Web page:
In my last post – we took a look at how we could leverage etcd from Python. In this post, I want to propose a use for leveraging etcd as a sort of message bus for ExaBGP. We saw some pretty compelling features with etcd that I think can work nicely in our ExaBGP model. So without further blabbering – let’s start coding.
Note: I assume you have a local instance of etcd installed and it is currently empty. If it’s not empty – you’ll want to clear it all out using a command like this
ETCDCTL_API=3 etcdctl del "" --from-key=true
If you recall – in our last post on ExaBGP we were at a point where the ExaBGP process was using two Python programs we wrote. One for processing received routes (
exa_bgp_receive.py) and one for sending route updates (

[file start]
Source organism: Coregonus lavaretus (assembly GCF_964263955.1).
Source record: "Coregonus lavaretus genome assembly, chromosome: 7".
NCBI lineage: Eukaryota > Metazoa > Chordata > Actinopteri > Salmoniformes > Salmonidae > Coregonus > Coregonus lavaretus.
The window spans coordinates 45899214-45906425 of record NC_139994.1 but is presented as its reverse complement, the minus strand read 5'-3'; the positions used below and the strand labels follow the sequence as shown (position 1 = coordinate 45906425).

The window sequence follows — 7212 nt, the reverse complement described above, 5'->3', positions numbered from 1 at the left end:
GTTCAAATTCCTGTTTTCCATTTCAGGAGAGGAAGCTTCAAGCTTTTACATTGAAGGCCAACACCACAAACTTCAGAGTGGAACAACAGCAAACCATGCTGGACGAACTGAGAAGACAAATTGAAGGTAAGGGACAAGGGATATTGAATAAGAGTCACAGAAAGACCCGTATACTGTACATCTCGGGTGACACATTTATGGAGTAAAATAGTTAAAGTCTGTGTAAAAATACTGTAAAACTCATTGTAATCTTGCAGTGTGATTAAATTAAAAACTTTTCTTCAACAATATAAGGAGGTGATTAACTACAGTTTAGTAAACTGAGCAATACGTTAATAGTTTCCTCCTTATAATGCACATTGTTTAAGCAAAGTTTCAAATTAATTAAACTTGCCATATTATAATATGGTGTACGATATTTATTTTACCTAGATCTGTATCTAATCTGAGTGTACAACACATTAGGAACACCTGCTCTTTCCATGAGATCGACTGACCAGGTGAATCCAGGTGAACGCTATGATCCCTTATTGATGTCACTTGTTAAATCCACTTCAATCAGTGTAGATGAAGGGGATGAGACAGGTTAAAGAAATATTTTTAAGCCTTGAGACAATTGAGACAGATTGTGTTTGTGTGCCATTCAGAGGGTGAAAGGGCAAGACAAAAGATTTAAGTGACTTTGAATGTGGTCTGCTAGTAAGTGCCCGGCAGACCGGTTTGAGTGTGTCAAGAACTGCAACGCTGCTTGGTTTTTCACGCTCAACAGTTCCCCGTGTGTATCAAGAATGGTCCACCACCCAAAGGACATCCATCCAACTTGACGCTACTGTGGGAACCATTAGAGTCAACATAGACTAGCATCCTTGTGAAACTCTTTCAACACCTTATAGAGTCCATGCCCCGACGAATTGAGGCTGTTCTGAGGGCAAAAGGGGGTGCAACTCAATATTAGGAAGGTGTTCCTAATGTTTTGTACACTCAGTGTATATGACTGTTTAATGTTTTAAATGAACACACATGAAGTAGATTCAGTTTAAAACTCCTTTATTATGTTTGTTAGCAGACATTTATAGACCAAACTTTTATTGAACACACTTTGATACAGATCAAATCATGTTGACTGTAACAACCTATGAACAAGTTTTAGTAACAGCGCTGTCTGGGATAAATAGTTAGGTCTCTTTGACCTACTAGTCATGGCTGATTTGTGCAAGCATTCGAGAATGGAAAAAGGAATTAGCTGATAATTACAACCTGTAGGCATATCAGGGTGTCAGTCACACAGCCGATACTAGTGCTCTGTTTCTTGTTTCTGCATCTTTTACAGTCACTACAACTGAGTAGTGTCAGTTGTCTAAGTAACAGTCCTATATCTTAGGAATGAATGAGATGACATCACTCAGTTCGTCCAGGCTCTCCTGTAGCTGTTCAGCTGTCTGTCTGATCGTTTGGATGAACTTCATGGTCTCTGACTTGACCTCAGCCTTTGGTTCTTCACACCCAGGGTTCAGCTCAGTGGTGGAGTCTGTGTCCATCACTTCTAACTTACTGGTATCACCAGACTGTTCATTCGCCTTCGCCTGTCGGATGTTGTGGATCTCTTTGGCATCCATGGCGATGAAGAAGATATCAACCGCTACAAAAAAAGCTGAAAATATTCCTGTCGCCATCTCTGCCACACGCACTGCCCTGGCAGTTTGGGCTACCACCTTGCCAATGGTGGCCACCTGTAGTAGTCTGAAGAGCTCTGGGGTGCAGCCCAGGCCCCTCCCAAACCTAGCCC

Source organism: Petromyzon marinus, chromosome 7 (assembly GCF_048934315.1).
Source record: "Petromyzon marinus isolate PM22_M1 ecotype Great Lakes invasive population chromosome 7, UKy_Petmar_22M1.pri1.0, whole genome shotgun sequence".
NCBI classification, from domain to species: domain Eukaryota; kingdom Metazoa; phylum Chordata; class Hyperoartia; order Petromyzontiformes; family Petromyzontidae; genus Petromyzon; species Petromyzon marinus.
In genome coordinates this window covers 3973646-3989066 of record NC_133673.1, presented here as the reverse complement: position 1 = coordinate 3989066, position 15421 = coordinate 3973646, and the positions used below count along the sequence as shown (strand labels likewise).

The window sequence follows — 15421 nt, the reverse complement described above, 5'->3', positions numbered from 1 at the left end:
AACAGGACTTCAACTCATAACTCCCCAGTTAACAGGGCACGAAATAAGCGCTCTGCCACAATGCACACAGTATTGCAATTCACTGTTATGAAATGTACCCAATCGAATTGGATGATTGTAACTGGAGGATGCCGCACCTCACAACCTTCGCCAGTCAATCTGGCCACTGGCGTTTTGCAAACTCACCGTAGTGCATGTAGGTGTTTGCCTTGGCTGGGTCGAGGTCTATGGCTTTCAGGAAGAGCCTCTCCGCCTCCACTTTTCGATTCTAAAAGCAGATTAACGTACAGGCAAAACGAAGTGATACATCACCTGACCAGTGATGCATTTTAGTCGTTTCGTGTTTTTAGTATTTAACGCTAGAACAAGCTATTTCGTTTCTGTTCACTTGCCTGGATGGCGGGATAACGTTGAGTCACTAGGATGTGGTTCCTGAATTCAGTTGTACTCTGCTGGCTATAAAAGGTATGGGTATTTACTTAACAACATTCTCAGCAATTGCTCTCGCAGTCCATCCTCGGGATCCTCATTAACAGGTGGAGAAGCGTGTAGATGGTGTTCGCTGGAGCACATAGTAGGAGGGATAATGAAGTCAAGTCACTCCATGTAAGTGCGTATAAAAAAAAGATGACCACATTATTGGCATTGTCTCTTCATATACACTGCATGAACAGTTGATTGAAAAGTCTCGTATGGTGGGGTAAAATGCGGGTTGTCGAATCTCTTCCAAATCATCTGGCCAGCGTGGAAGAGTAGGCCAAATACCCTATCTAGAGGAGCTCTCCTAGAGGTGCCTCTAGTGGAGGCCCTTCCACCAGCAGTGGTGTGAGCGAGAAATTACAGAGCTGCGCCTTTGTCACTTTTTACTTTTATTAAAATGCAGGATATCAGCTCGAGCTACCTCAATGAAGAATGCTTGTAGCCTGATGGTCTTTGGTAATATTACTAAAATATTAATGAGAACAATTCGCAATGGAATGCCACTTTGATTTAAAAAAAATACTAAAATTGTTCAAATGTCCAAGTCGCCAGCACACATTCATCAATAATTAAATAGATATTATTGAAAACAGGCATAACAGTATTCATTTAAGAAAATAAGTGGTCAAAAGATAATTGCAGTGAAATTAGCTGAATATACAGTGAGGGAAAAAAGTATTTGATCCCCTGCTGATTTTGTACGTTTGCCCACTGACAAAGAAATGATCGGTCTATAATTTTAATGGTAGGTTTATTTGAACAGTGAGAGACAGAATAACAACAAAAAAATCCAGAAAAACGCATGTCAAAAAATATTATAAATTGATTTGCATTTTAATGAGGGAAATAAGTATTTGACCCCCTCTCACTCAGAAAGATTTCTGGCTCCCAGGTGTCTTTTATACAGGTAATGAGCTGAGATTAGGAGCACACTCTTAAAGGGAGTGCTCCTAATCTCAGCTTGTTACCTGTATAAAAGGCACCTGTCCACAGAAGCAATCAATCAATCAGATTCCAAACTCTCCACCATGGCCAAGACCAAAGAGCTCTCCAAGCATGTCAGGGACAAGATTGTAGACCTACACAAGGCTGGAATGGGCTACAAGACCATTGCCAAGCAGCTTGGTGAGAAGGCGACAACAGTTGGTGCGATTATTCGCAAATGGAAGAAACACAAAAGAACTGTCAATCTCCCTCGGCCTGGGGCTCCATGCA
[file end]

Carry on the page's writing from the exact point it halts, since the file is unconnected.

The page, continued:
exa_bgp_send.py). My goal here it to remove a lot of the logic for static route processing from these two scripts and make them more about route processing. More specifically – I want to turn the two Python scripts that ExaBGP is running on our behalf into simple programs that read/write to to/from etcd. Once we Continue reading
Ah ha! Surprise – I’ve decided that in addition to the blog posts on MPLS and ExaBGP that I might as well start up a third series. Well – that’s not entirely true – but instead of trying to mix all sorts of details about Python into the blog posts, I thought I might split out some of the larger pieces. So Im starting a new series called “Python Pieces” where I’m going to pick one module, concept, or whatever else I decided warrants a post and talk about how to use it. Then – if/when I use that in one of my other posts – you’ve got a handy reference and starting point. I hope this makes the other posts less “all over the place” but we’ll see.